Thursday of the Third Week of Lent

We have five senses, five windows that allow the world around us to flood our souls like sunlight if we remember to open the curtains.  Our sense of hearing is the only one directly aligned to our life of faith.  Listening is a human act of hearing – it requires attention and intellect.  “If today you hear His voice, harden not your heart.”  Our faith helps us recognize the voice of God speaking to us through the Word of the Holy Scriptures.  Once we recognize the Voice, however, our hearts have to remain malleable or “soft.”  A heart that listens is one that recognizes the supreme authority, love and power of the one speaking.

It is interesting to see the examples of exorcism in the Gospels.  The demons not only hear the voice of Jesus, but they are incapable of not listening to him – they cannot ignore him.  The sign is that they obey Him, even when it goes directly against their will, simply because of the authority of His words.  How strange it is that these angelic beings, far superior to human beings in terms of spiritual strength and quality, are incapable of resisting the Command of Christ.  Human beings resist the command of God all the time – and it doesn’t even seem to require much effort.  On the contrary, we feel like it requires effort to obey God’s command.

I think we should all command the demons to leave our hearts and lives in the Holy Name of Jesus.  When we witness these strong beings’ incapacity to put up a fight against the Holy Name, their inability to ignore its power and authority – their obligation to listen and heed – it should surprise us that our own hearts remain so free before this Name.  We are free to allow our hearts to be compelled or not, and it all depends upon the way in which we listen.


“… contrary to the principle of the apostle, who forgot what was in the past and strived for what lay before him, they did the opposite, pining for the past and despising the future.”1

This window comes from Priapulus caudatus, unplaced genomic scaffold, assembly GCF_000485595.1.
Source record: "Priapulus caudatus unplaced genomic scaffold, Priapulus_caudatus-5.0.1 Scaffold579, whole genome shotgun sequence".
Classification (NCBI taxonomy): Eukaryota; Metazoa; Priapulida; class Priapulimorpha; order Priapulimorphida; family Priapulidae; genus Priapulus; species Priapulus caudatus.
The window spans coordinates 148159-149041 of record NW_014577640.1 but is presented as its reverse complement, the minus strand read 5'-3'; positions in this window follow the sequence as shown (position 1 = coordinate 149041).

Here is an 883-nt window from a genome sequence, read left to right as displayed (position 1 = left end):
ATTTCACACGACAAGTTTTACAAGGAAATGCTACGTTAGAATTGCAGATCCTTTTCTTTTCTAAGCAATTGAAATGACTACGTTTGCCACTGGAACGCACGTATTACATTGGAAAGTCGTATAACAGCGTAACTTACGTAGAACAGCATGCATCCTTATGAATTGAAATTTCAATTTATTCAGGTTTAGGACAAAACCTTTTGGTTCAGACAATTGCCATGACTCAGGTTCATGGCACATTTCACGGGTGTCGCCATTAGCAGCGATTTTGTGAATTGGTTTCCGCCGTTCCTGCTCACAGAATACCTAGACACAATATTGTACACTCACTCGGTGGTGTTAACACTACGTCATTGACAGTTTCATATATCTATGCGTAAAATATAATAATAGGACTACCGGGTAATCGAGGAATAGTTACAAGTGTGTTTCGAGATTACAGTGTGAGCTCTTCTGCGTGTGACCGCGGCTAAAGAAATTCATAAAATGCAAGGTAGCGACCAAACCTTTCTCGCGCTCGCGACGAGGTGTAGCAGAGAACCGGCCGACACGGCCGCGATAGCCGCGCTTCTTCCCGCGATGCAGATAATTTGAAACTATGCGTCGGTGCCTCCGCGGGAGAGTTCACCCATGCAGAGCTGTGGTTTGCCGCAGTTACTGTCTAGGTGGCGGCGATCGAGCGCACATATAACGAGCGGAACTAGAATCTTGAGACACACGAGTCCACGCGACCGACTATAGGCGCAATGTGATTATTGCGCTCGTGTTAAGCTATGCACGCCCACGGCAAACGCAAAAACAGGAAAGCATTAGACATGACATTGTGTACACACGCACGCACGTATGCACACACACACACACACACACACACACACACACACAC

“Now mute devils are difficult for any one of the saints to rebuke. They are more obstinate than any other kind and excessively bold.”2

“They called out, as it were, and said, “Even if you have expelled from a man a bitter and malicious demon, that as yet is no such great matter, nor worthy of admiration. What is done up to now is no proof of divine ability.” … Such were their forward fault findings. The fact of their wishing to ask a sign from heaven proves nothing else than that they entertained such thoughts as these concerning him.”3

“By the finger of God, he means the Holy Spirit. The Son is called the hand and arm of God the Father because he does all things by the Son, and the Son in a similar way works by the Spirit. Just as the finger is attached to the hand as something not foreign from it but belonging to it by nature, so also the Holy Spirit, by reason of his being equal in substance, is joined in oneness to the Son, although he proceeds from God the Father. The Son does every thing by the consubstantial Spirit. Here he purposely says that by the finger of God he casts out devils, speaking as a man.”4





  1. Jerome, Six Books on Jeremiah 2.41.2-3
  2. Cyril of Alexandria, Commentary on Luke, Homily 80. Just, A. A. (Ed.). (2005). Luke (p. 193). Downers Grove, IL: InterVarsity Press.
  3. Cyril of Alexandria, COMMENTARY ON LUKE, HOMILY 80. Just, A. A. (Ed.). (2005). Luke (p. 193). Downers Grove, IL: InterVarsity Press.
  4. Cyril of Alexandria, Commentary on Luke, Homily 81. Just, A. A. (Ed.). (2005). Luke (p. 193). Downers Grove, IL: InterVarsity Press.
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